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Empty Seats at the Table

By Tracey Norman

For artist-mothers, the pandemic has magnified the lack of support

In early July, Tracey Norman found out that half of her regular teaching contract at York University had been reallocated. “Time are scarce – I get it,” she writes. But she knew at that moment that she and her partner would no longer to be able afford their part-time childcare. Around the same time, she came across a Facebook post by Kathleen Rea about the absence of artist-mothers since the onset of the COVID-19 pandemic. The multitude of mothers who responded to her post inspired her to write about how the absence of artist-parents during the pandemic will affect the future of dance and how the current times have magnified the lack of support for these parents.

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Au début juillet, Tracey Norman a appris que la moitié de son contrat d’enseignement à l’université York avait été réaffecté. « Les temps sont durs. Je le comprends », écrit-elle. Mais du coup, elle comprenait aussi qu’elle et son conjoint ne seraient plus en mesure de payer leur service de garde à temps partiel. En même temps, elle est tombée sur un commentaire Facebook de Kathleen Rea sur l’absence des artistes mères depuis le début de la pandémie et la multitude de mères qui ont réagi a inspiré Norman à écrire. Elle se penche sur les répercussions de l’absence des artistes-parents pendant la pandémie pour l’avenir de la danse ainsi que sur la crise comme amplificatrice du manque de soutien pour ces parents.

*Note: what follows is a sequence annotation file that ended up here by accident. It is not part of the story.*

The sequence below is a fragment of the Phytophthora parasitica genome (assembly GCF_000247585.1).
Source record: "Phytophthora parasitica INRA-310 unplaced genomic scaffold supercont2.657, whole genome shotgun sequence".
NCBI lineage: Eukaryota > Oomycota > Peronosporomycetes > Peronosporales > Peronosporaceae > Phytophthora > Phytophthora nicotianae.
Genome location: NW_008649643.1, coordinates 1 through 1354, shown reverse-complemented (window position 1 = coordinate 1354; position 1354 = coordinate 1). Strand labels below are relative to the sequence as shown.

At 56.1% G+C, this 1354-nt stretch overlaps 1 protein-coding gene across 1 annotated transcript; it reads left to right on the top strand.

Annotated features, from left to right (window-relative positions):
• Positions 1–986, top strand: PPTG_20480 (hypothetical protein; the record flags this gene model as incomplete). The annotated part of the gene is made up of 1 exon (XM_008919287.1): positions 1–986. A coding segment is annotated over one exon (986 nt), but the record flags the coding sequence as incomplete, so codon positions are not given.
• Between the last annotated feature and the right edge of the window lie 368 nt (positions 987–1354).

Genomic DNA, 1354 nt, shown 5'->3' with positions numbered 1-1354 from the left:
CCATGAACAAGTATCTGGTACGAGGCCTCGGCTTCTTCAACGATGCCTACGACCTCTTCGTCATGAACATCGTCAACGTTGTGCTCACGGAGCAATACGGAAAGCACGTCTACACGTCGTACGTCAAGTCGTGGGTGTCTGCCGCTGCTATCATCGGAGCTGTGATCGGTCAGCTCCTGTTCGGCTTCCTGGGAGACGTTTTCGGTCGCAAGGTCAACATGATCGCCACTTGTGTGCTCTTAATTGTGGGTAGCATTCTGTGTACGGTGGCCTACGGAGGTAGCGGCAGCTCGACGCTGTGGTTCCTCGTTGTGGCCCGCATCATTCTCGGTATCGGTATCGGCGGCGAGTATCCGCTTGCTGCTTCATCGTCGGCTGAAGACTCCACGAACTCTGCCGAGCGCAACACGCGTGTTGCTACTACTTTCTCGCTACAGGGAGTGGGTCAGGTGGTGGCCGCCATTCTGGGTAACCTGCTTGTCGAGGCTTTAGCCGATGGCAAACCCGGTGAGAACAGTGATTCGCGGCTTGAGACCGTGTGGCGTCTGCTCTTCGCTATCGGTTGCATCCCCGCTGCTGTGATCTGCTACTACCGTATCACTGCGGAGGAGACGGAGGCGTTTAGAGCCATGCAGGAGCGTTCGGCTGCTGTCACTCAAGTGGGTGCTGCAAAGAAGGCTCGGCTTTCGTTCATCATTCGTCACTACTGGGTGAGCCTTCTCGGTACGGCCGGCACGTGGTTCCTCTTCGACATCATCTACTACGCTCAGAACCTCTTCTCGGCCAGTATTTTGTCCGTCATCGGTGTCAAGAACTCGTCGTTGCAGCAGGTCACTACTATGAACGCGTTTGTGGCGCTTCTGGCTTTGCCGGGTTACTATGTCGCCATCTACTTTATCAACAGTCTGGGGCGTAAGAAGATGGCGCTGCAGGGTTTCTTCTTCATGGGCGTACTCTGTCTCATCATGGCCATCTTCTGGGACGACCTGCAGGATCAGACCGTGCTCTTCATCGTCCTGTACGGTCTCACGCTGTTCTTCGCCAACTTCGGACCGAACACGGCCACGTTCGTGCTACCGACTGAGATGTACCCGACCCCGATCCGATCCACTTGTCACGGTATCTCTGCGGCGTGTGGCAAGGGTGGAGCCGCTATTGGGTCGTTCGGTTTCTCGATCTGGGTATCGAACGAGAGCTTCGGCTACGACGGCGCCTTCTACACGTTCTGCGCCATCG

Students of York University in class with Norman and her daughter Pearl / Photo by Raphael Roter

 

Athletic Art

By Ainsley Hawthorn

After a prolific ice dancing career, Shae-Lynn Bourne finds more joy in choreographing than competing

If you ask Bourne how she feels about receiving the inaugural Skating Award for Best Choreographer from the International Skating Union (ISU) on July 11th, she’ll respond with characteristic modesty: “I’ve always had this little voice inside of me saying ‘How can you judge dance?’ In a way, you can’t. I feel this about every art. But being acknowledged and recognized was really wonderful, and I felt proud to just be in that category.” Bourne is a three-time Olympian ice dancer from Chatham, Ontario, and now works as a choreographer for top skaters around the world. Although choreography was an unexpected course change for Bourne, she finds more joy within skating now that she is no longer competing.